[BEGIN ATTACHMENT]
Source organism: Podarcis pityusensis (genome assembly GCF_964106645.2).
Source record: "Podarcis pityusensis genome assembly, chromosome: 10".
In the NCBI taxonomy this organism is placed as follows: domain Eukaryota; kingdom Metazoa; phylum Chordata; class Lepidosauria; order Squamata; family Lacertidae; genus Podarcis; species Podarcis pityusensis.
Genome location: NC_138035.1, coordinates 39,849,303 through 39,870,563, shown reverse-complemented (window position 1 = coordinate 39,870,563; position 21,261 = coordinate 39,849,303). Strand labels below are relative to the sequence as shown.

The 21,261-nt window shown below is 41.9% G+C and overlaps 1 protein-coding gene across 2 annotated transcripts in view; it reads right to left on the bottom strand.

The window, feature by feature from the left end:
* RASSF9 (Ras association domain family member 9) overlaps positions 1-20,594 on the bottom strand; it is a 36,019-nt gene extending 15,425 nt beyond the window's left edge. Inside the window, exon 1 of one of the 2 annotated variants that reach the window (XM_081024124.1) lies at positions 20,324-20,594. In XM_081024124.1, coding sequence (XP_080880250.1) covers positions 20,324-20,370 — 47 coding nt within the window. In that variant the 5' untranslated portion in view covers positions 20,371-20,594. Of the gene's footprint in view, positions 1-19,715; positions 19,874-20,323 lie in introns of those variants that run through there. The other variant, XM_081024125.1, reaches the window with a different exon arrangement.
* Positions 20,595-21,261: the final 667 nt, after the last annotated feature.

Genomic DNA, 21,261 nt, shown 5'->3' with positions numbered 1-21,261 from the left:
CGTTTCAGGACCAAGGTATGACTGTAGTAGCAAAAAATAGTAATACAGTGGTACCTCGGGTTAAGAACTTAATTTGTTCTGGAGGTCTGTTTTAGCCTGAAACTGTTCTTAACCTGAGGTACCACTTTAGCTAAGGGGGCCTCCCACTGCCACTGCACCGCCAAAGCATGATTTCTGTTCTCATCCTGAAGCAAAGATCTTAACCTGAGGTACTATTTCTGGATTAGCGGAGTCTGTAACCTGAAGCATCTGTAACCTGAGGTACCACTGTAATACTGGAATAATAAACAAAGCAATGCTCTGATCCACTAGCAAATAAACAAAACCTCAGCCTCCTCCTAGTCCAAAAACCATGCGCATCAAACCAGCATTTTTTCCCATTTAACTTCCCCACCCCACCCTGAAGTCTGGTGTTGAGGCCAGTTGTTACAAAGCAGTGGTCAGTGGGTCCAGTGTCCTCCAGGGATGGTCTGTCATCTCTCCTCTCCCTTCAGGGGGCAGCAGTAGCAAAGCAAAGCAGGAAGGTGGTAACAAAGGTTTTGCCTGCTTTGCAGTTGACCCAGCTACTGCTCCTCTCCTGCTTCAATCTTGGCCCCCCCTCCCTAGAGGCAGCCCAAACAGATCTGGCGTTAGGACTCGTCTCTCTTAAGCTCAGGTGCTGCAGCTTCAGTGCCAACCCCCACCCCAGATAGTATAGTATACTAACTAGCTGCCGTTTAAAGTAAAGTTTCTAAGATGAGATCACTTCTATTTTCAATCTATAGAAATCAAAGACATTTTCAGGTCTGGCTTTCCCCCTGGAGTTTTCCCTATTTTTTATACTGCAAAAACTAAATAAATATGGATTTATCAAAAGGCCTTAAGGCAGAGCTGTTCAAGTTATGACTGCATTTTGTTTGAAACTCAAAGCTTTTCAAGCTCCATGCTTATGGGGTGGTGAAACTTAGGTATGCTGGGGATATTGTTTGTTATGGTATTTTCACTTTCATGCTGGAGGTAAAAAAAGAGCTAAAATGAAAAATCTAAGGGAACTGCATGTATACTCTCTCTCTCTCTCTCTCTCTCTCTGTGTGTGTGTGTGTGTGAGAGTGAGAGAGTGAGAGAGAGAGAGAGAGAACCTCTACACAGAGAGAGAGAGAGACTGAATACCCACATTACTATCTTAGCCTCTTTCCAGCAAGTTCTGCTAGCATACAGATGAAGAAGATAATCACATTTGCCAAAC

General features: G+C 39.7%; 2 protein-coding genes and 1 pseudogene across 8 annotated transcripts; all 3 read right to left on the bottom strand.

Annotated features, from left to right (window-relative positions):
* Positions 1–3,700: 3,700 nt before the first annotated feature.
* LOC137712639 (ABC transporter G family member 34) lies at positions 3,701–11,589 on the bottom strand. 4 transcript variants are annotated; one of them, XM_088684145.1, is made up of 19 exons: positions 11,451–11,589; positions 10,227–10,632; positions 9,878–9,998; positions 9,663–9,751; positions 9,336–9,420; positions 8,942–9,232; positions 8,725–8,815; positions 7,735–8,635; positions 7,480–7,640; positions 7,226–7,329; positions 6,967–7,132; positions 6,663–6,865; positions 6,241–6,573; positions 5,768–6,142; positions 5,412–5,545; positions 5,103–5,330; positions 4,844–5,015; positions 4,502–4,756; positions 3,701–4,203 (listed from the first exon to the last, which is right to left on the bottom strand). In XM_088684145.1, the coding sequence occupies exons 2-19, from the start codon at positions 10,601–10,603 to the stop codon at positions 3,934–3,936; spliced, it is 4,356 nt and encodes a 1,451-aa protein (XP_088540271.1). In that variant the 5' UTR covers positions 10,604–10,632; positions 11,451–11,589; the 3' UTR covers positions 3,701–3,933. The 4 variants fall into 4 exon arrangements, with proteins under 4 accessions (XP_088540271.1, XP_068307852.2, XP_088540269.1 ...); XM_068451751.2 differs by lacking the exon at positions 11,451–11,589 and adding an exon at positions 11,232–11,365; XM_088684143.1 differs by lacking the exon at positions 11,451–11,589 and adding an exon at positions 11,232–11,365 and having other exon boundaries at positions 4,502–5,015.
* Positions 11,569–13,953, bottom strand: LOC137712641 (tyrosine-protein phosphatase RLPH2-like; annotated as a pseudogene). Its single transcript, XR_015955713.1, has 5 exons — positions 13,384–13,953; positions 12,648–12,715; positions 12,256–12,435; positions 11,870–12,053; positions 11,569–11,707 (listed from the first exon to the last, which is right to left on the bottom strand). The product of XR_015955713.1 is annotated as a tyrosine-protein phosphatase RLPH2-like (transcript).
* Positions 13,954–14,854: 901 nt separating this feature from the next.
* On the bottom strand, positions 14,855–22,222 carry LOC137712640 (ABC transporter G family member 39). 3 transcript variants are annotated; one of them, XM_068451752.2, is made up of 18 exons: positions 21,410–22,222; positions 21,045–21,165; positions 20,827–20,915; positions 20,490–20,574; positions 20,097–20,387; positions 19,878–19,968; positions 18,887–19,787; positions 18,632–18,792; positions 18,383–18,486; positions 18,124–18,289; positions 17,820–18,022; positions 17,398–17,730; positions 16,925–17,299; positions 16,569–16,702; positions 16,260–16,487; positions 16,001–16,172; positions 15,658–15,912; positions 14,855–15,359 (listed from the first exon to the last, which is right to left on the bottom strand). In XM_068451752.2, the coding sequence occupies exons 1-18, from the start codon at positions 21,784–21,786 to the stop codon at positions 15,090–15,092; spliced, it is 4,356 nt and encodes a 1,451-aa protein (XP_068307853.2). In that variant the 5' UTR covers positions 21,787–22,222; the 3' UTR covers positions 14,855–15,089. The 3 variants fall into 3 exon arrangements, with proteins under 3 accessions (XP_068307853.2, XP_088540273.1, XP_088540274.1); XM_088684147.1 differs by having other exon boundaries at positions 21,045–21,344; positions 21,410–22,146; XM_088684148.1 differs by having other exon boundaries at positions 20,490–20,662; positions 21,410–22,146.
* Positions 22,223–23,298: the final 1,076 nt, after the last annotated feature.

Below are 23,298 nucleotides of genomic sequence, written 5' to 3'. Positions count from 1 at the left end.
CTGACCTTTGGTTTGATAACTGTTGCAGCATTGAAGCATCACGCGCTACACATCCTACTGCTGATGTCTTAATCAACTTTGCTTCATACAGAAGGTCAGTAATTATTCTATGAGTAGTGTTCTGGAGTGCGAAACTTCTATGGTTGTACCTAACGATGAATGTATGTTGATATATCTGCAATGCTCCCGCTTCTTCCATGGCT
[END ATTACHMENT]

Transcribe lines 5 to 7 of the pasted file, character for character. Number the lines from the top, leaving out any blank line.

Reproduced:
The 21,261-nt window shown below is 41.9% G+C and overlaps 1 protein-coding gene across 2 annotated transcripts in view; it reads right to left on the bottom strand.

The window, feature by feature from the left end:
* RASSF9 (Ras association domain family member 9) overlaps positions 1-20,594 on the bottom strand; it is a 36,019-nt gene extending 15,425 nt beyond the window's left edge. Inside the window, exon 1 of one of the 2 annotated variants that reach the window (XM_081024124.1) lies at positions 20,324-20,594. In XM_081024124.1, coding sequence (XP_080880250.1) covers positions 20,324-20,370 — 47 coding nt within the window. In that variant the 5' untranslated portion in view covers positions 20,371-20,594. Of the gene's footprint in view, positions 1-19,715; positions 19,874-20,323 lie in introns of those variants that run through there. The other variant, XM_081024125.1, reaches the window with a different exon arrangement.